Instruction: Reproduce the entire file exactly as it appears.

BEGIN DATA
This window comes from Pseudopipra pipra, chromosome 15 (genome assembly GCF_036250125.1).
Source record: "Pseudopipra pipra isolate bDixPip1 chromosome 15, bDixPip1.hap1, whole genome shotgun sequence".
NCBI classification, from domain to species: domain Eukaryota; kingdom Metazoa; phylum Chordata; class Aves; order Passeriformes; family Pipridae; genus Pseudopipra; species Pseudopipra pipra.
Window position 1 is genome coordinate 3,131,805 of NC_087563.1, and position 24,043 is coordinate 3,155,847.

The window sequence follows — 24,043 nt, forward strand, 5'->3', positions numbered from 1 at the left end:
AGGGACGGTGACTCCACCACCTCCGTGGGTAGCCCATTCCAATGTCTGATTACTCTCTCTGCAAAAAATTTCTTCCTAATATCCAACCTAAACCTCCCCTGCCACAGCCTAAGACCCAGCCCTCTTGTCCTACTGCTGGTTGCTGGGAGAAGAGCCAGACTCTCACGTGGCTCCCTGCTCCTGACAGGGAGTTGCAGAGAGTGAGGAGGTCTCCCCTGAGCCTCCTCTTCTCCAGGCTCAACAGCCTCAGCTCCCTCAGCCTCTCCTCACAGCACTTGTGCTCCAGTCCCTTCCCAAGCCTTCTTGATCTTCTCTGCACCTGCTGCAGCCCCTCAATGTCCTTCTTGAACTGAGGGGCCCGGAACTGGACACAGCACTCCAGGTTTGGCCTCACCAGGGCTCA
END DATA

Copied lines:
This window comes from Pseudopipra pipra, chromosome 15 (genome assembly GCF_036250125.1).
Source record: "Pseudopipra pipra isolate bDixPip1 chromosome 15, bDixPip1.hap1, whole genome shotgun sequence".
NCBI classification, from domain to species: domain Eukaryota; kingdom Metazoa; phylum Chordata; class Aves; order Passeriformes; family Pipridae; genus Pseudopipra; species Pseudopipra pipra.
Window position 1 is genome coordinate 3,131,805 of NC_087563.1, and position 24,043 is coordinate 3,155,847.

The window sequence follows — 24,043 nt, forward strand, 5'->3', positions numbered from 1 at the left end:
AGGGACGGTGACTCCACCACCTCCGTGGGTAGCCCATTCCAATGTCTGATTACTCTCTCTGCAAAAAATTTCTTCCTAATATCCAACCTAAACCTCCCCTGCCACAGCCTAAGACCCAGCCCTCTTGTCCTACTGCTGGTTGCTGGGAGAAGAGCCAGACTCTCACGTGGCTCCCTGCTCCTGACAGGGAGTTGCAGAGAGTGAGGAGGTCTCCCCTGAGCCTCCTCTTCTCCAGGCTCAACAGCCTCAGCTCCCTCAGCCTCTCCTCACAGCACTTGTGCTCCAGTCCCTTCCCAAGCCTTCTTGATCTTCTCTGCACCTGCTGCAGCCCCTCAATGTCCTTCTTGAACTGAGGGGCCCGGAACTGGACACAGCACTCCAGGTTTGGCCTCACCAGGGCTCA